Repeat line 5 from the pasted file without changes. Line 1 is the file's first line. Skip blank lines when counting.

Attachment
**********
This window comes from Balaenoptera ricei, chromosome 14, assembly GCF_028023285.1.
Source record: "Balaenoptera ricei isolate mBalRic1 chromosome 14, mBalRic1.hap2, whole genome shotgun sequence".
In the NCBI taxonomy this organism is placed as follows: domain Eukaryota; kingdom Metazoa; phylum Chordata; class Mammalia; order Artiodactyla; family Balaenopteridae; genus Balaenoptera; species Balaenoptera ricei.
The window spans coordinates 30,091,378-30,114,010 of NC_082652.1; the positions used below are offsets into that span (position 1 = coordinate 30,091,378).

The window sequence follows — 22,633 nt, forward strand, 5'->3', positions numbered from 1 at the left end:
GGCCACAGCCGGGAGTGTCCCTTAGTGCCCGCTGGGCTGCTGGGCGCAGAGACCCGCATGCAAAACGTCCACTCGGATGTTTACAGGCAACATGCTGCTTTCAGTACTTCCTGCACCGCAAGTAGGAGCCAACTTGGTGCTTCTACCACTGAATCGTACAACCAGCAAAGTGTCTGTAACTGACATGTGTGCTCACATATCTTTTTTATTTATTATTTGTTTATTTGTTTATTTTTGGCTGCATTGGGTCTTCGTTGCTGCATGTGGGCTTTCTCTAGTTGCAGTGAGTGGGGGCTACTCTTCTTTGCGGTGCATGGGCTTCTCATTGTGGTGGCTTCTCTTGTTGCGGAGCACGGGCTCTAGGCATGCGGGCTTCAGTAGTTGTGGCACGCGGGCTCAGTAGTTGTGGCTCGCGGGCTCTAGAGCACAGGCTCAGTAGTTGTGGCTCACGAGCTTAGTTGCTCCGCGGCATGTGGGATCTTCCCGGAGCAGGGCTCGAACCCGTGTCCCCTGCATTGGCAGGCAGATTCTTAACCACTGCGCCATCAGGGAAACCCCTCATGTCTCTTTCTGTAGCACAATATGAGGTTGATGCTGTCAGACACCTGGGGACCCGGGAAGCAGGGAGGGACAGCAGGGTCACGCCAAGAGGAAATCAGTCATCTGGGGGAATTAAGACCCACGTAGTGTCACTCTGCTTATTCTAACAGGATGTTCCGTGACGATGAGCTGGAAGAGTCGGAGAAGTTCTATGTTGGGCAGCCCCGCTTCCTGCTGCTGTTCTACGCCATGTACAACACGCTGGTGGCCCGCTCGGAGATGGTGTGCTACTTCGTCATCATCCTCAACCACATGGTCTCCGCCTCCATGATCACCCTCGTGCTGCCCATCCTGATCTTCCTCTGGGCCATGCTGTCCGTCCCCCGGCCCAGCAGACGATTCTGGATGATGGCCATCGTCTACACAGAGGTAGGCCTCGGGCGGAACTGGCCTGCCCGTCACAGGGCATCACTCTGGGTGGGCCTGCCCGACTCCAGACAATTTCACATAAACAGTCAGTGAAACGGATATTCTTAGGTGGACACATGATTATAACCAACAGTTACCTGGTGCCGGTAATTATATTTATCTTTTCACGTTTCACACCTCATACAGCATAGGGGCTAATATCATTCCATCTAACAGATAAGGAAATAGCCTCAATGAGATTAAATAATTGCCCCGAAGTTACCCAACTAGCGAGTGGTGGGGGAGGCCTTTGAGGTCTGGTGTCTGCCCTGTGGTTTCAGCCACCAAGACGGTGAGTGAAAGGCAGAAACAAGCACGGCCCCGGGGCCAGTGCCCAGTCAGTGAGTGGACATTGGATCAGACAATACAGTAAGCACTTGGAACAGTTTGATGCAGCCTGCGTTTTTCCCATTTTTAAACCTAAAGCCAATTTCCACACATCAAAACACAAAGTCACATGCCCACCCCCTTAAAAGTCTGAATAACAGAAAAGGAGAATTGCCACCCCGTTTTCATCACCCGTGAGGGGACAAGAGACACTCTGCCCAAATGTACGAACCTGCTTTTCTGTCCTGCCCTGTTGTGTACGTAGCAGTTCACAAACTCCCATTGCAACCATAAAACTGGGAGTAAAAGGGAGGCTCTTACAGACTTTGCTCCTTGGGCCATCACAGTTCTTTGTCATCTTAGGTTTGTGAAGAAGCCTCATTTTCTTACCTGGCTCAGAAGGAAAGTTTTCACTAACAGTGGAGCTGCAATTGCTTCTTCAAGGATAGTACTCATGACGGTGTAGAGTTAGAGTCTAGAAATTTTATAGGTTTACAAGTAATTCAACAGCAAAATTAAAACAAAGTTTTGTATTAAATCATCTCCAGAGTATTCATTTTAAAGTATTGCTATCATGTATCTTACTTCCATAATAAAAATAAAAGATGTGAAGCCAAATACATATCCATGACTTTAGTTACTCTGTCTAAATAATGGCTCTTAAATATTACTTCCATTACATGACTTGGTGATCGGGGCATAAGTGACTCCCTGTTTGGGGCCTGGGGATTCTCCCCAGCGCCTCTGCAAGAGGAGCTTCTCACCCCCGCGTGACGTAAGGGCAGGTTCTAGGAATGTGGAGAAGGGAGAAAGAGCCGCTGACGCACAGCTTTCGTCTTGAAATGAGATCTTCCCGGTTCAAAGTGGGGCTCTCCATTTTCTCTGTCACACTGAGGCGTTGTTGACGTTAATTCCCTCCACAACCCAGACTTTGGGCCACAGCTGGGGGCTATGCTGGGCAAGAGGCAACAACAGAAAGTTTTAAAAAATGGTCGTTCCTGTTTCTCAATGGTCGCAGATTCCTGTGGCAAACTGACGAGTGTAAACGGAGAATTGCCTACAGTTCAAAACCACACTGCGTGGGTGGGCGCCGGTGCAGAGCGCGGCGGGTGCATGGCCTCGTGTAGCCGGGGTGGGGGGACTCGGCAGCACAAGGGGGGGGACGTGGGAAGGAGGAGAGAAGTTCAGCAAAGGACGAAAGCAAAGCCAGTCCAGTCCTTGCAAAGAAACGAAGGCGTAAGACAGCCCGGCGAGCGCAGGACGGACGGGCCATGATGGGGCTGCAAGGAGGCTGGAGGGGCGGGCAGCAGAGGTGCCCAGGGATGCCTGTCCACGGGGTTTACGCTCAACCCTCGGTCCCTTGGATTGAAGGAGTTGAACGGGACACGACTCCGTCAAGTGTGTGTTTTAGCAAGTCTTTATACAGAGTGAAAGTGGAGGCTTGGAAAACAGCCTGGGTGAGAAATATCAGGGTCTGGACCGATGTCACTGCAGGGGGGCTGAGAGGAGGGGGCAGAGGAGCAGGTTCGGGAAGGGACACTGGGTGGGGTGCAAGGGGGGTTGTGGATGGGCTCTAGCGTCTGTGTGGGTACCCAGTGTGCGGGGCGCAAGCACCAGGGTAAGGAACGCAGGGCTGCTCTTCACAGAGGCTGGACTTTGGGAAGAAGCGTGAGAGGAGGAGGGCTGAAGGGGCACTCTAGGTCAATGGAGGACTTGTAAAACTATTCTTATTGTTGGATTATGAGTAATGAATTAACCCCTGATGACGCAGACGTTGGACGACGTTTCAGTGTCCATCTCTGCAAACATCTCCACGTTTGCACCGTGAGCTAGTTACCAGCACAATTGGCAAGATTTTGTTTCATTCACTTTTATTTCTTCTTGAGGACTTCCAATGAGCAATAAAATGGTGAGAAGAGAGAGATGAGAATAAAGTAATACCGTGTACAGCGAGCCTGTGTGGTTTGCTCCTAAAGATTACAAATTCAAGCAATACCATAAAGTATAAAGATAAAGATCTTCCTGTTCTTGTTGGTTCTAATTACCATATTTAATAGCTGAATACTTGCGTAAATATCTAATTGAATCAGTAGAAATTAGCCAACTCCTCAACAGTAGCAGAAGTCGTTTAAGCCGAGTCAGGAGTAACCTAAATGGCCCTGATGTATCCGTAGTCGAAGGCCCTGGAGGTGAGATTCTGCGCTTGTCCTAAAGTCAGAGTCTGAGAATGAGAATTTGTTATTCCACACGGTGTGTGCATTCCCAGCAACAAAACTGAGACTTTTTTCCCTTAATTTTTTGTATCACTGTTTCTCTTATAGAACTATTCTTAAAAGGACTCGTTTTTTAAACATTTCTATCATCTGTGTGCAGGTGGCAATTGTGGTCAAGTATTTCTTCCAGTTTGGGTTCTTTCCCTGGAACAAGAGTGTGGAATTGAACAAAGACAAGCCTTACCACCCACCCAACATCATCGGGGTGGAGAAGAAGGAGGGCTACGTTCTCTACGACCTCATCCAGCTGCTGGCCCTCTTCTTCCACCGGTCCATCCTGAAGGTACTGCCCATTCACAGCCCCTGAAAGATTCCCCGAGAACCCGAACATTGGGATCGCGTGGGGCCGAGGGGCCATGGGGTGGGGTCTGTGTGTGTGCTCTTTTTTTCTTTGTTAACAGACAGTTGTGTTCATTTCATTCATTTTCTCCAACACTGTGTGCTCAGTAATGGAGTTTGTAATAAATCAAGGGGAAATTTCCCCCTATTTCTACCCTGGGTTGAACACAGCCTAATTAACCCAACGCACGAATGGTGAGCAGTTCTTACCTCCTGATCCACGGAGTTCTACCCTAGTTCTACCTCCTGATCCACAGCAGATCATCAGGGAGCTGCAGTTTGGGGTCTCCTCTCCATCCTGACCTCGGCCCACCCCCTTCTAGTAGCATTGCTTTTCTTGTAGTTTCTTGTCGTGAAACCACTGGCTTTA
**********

The window sequence follows — 22,633 nt, forward strand, 5'->3', positions numbered from 1 at the left end: